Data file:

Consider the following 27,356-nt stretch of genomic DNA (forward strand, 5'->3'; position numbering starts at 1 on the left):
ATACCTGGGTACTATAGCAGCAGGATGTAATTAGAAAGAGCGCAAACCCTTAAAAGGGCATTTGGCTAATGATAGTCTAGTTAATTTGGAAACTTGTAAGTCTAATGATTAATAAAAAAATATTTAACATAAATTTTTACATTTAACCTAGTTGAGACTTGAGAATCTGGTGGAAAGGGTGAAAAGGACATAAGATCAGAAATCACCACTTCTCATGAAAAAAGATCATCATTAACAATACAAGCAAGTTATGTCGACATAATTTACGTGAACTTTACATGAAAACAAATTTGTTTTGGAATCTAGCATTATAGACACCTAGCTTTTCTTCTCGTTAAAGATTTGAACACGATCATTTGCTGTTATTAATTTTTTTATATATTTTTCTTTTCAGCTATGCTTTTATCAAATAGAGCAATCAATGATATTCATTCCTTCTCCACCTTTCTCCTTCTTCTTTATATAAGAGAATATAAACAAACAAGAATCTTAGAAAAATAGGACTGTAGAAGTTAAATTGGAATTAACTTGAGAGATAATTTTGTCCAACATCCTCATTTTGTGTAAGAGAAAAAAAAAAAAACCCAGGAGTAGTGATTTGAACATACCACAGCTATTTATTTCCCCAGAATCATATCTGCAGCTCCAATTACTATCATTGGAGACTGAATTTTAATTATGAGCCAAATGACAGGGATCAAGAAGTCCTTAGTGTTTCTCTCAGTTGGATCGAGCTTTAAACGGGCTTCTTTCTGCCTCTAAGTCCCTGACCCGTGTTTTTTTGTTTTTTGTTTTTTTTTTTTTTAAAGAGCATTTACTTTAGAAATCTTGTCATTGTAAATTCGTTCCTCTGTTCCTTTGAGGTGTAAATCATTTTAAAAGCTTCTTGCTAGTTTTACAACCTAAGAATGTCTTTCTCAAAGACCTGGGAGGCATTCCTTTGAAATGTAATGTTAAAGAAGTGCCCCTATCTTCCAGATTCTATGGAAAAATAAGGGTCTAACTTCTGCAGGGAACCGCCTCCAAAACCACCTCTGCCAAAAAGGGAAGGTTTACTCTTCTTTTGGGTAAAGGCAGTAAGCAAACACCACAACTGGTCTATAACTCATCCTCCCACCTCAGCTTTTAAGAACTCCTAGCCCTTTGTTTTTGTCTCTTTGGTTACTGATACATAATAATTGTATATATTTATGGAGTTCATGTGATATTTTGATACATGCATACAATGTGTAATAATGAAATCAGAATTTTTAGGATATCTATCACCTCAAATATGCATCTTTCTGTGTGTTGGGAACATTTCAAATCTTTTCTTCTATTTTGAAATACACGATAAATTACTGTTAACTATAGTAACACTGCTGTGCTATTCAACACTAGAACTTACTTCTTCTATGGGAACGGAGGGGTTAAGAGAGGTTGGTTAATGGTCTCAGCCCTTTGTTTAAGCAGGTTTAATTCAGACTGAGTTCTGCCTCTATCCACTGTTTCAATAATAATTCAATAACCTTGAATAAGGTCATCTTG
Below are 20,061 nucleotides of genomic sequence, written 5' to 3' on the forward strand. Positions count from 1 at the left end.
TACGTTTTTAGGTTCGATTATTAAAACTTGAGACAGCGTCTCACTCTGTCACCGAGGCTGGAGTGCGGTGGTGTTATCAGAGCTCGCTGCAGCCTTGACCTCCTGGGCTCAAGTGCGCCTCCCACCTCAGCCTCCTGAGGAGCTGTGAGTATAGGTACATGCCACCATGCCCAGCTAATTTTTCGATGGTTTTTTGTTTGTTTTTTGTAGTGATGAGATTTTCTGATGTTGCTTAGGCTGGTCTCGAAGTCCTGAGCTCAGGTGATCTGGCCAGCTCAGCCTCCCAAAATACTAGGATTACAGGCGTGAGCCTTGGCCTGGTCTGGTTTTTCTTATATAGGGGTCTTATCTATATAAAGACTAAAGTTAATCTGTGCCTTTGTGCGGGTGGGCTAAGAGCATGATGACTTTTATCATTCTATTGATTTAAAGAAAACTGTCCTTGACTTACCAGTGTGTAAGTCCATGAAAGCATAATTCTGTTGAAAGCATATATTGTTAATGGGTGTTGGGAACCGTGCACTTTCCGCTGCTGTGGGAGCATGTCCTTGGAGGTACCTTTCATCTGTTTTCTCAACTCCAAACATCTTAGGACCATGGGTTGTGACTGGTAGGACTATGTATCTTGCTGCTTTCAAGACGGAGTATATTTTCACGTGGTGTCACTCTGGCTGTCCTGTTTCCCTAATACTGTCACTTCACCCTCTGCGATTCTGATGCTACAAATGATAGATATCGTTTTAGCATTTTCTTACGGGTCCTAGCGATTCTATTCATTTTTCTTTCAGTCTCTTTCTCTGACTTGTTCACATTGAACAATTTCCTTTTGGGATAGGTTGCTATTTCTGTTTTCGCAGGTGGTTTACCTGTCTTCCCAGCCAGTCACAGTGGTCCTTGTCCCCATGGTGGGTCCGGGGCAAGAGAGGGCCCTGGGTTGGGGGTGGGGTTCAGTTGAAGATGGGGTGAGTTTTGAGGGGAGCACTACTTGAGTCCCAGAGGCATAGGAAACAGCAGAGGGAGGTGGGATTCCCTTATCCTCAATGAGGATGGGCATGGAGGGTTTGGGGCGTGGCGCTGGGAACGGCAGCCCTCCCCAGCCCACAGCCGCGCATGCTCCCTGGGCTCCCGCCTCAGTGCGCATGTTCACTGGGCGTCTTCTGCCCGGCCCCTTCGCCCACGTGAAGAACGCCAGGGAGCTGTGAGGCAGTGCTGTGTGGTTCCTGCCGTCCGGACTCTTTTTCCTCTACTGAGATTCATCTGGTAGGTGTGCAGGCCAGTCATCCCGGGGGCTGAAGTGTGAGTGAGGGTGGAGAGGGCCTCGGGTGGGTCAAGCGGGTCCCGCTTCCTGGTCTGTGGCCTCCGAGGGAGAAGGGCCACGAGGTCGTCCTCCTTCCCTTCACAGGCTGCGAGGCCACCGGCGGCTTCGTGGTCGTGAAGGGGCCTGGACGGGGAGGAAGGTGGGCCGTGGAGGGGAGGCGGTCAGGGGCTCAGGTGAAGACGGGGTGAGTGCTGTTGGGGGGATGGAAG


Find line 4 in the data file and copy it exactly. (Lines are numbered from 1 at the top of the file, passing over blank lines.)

TACGTTTTTAGGTTCGATTATTAAAACTTGAGACAGCGTCTCACTCTGTCACCGAGGCTGGAGTGCGGTGGTGTTATCAGAGCTCGCTGCAGCCTTGACCTCCTGGGCTCAAGTGCGCCTCCCACCTCAGCCTCCTGAGGAGCTGTGAGTATAGGTACATGCCACCATGCCCAGCTAATTTTTCGATGGTTTTTTGTTTGTTTTTTGTAGTGATGAGATTTTCTGATGTTGCTTAGGCTGGTCTCGAAGTCCTGAGCTCAGGTGATCTGGCCAGCTCAGCCTCCCAAAATACTAGGATTACAGGCGTGAGCCTTGGCCTGGTCTGGTTTTTCTTATATAGGGGTCTTATCTATATAAAGACTAAAGTTAATCTGTGCCTTTGTGCGGGTGGGCTAAGAGCATGATGACTTTTATCATTCTATTGATTTAAAGAAAACTGTCCTTGACTTACCAGTGTGTAAGTCCATGAAAGCATAATTCTGTTGAAAGCATATATTGTTAATGGGTGTTGGGAACCGTGCACTTTCCGCTGCTGTGGGAGCATGTCCTTGGAGGTACCTTTCATCTGTTTTCTCAACTCCAAACATCTTAGGACCATGGGTTGTGACTGGTAGGACTATGTATCTTGCTGCTTTCAAGACGGAGTATATTTTCACGTGGTGTCACTCTGGCTGTCCTGTTTCCCTAATACTGTCACTTCACCCTCTGCGATTCTGATGCTACAAATGATAGATATCGTTTTAGCATTTTCTTACGGGTCCTAGCGATTCTATTCATTTTTCTTTCAGTCTCTTTCTCTGACTTGTTCACATTGAACAATTTCCTTTTGGGATAGGTTGCTATTTCTGTTTTCGCAGGTGGTTTACCTGTCTTCCCAGCCAGTCACAGTGGTCCTTGTCCCCATGGTGGGTCCGGGGCAAGAGAGGGCCCTGGGTTGGGGGTGGGGTTCAGTTGAAGATGGGGTGAGTTTTGAGGGGAGCACTACTTGAGTCCCAGAGGCATAGGAAACAGCAGAGGGAGGTGGGATTCCCTTATCCTCAATGAGGATGGGCATGGAGGGTTTGGGGCGTGGCGCTGGGAACGGCAGCCCTCCCCAGCCCACAGCCGCGCATGCTCCCTGGGCTCCCGCCTCAGTGCGCATGTTCACTGGGCGTCTTCTGCCCGGCCCCTTCGCCCACGTGAAGAACGCCAGGGAGCTGTGAGGCAGTGCTGTGTGGTTCCTGCCGTCCGGACTCTTTTTCCTCTACTGAGATTCATCTGGTAGGTGTGCAGGCCAGTCATCCCGGGGGCTGAAGTGTGAGTGAGGGTGGAGAGGGCCTCGGGTGGGTCAAGCGGGTCCCGCTTCCTGGTCTGTGGCCTCCGAGGGAGAAGGGCCACGAGGTCGTCCTCCTTCCCTTCACAGGCTGCGAGGCCACCGGCGGCTTCGTGGTCGTGAAGGGGCCTGGACGGGGAGGAAGGTGGGCCGTGGAGGGGAGGCGGTCAGGGGCTCAGGTGAAGACGGGGTGAGTGCTGTTGGGGGGATGGAAG